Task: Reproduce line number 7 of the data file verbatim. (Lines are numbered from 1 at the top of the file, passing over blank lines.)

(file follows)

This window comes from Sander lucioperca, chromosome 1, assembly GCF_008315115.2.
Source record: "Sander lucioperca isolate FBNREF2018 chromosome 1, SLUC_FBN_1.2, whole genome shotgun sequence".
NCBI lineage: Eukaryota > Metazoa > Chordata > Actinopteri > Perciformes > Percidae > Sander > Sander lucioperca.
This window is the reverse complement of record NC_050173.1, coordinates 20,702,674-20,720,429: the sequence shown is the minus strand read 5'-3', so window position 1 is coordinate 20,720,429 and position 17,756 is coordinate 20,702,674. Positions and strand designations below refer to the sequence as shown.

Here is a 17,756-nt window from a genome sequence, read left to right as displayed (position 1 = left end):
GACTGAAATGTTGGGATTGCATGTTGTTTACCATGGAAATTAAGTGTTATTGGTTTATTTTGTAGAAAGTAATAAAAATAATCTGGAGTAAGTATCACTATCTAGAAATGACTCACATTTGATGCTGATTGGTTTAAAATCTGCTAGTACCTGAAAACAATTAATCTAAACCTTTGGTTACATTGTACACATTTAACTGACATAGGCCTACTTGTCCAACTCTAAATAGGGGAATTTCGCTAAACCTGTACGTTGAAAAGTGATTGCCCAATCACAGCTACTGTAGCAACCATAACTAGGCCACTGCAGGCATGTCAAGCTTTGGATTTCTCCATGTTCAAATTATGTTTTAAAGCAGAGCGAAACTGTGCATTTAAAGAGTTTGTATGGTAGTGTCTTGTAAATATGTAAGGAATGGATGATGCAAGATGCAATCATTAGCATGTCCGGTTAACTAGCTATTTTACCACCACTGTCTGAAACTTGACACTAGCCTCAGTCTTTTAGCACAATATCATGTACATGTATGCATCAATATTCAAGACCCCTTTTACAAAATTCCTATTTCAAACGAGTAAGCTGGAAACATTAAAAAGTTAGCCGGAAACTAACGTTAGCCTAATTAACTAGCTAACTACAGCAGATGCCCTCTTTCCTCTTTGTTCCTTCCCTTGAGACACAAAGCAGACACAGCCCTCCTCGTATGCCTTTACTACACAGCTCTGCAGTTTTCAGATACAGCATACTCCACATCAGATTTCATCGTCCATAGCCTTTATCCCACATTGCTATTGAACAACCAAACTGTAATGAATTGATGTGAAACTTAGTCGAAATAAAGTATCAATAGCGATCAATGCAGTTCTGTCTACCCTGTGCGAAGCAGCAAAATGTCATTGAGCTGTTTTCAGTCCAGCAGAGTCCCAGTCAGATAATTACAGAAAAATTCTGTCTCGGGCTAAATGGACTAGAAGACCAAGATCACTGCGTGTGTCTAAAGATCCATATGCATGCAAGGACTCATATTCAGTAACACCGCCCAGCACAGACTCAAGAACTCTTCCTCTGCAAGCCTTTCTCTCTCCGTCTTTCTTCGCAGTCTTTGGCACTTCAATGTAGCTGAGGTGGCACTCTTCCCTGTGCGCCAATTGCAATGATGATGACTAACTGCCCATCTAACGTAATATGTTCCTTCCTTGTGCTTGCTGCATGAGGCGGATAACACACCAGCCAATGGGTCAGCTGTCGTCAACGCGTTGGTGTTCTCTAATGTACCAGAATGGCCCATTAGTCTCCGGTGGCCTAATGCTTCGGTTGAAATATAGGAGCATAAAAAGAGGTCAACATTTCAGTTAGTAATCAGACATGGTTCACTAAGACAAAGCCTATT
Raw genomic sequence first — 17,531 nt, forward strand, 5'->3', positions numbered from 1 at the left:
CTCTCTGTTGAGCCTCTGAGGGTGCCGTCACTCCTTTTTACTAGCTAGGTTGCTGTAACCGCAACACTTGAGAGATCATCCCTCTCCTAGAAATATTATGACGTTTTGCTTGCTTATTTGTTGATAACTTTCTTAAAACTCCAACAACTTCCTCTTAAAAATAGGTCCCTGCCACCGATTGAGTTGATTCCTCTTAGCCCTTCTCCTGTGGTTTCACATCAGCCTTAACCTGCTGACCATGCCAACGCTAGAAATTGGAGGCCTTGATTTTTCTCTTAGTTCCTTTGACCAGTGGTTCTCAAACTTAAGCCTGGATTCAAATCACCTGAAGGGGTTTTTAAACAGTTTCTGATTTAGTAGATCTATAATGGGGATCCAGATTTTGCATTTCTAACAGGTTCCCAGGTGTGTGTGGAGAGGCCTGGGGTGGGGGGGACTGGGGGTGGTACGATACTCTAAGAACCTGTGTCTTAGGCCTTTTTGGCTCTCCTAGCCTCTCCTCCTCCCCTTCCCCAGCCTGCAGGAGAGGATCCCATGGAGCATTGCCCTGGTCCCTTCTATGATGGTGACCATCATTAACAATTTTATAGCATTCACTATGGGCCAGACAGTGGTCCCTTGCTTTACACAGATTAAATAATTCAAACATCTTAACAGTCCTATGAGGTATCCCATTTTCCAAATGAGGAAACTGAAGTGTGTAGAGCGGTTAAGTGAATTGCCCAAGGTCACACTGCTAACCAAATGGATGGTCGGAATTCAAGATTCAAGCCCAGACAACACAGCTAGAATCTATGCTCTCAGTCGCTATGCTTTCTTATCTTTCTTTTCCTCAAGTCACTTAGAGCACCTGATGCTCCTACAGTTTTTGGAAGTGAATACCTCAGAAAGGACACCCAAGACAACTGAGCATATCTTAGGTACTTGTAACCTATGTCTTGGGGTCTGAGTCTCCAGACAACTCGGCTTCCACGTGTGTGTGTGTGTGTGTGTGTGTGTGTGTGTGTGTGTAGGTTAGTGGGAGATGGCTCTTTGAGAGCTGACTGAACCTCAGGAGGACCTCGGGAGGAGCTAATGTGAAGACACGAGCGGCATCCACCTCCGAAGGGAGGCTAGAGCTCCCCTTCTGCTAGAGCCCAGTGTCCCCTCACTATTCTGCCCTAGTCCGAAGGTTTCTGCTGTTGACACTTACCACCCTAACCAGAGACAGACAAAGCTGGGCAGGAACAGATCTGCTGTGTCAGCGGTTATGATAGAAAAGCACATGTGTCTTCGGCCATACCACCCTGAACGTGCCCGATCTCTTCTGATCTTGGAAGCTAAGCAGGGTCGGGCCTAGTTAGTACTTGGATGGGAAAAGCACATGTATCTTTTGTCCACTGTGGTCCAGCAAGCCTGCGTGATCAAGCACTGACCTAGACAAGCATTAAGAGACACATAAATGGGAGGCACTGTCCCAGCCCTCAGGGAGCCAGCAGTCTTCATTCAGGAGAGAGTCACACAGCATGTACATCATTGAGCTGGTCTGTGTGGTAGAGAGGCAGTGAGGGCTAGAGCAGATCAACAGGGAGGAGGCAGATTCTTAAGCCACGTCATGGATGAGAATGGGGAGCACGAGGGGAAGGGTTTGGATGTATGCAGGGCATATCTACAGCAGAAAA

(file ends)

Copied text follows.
Raw genomic sequence first — 17,531 nt, forward strand, 5'->3', positions numbered from 1 at the left: